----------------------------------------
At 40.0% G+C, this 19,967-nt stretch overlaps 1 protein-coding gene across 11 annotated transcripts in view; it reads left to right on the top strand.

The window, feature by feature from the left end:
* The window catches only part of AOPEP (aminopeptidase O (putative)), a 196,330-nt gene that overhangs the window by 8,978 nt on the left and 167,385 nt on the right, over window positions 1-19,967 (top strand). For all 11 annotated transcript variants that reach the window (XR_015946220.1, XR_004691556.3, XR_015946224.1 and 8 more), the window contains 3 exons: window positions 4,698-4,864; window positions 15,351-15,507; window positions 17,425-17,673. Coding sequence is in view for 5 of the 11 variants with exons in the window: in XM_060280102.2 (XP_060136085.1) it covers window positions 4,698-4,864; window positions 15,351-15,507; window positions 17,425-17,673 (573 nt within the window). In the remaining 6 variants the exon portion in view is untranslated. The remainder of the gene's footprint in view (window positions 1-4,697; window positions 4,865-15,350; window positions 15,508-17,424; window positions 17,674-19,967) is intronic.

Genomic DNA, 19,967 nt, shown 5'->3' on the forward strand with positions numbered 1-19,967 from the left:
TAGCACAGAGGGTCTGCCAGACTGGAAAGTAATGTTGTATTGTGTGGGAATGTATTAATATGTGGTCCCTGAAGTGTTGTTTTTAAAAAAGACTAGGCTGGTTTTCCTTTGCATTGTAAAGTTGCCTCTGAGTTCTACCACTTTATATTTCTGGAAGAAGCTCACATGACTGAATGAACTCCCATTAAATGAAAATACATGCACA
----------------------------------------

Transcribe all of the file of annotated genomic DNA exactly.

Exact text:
At 40.0% G+C, this 19,967-nt stretch overlaps 1 protein-coding gene across 11 annotated transcripts in view; it reads left to right on the top strand.

The window, feature by feature from the left end:
* The window catches only part of AOPEP (aminopeptidase O (putative)), a 196,330-nt gene that overhangs the window by 8,978 nt on the left and 167,385 nt on the right, over window positions 1-19,967 (top strand). For all 11 annotated transcript variants that reach the window (XR_015946220.1, XR_004691556.3, XR_015946224.1 and 8 more), the window contains 3 exons: window positions 4,698-4,864; window positions 15,351-15,507; window positions 17,425-17,673. Coding sequence is in view for 5 of the 11 variants with exons in the window: in XM_060280102.2 (XP_060136085.1) it covers window positions 4,698-4,864; window positions 15,351-15,507; window positions 17,425-17,673 (573 nt within the window). In the remaining 6 variants the exon portion in view is untranslated. The remainder of the gene's footprint in view (window positions 1-4,697; window positions 4,865-15,350; window positions 15,508-17,424; window positions 17,674-19,967) is intronic.

Genomic DNA, 19,967 nt, shown 5'->3' on the forward strand with positions numbered 1-19,967 from the left:
TAGCACAGAGGGTCTGCCAGACTGGAAAGTAATGTTGTATTGTGTGGGAATGTATTAATATGTGGTCCCTGAAGTGTTGTTTTTAAAAAAGACTAGGCTGGTTTTCCTTTGCATTGTAAAGTTGCCTCTGAGTTCTACCACTTTATATTTCTGGAAGAAGCTCACATGACTGAATGAACTCCCATTAAATGAAAATACATGCACA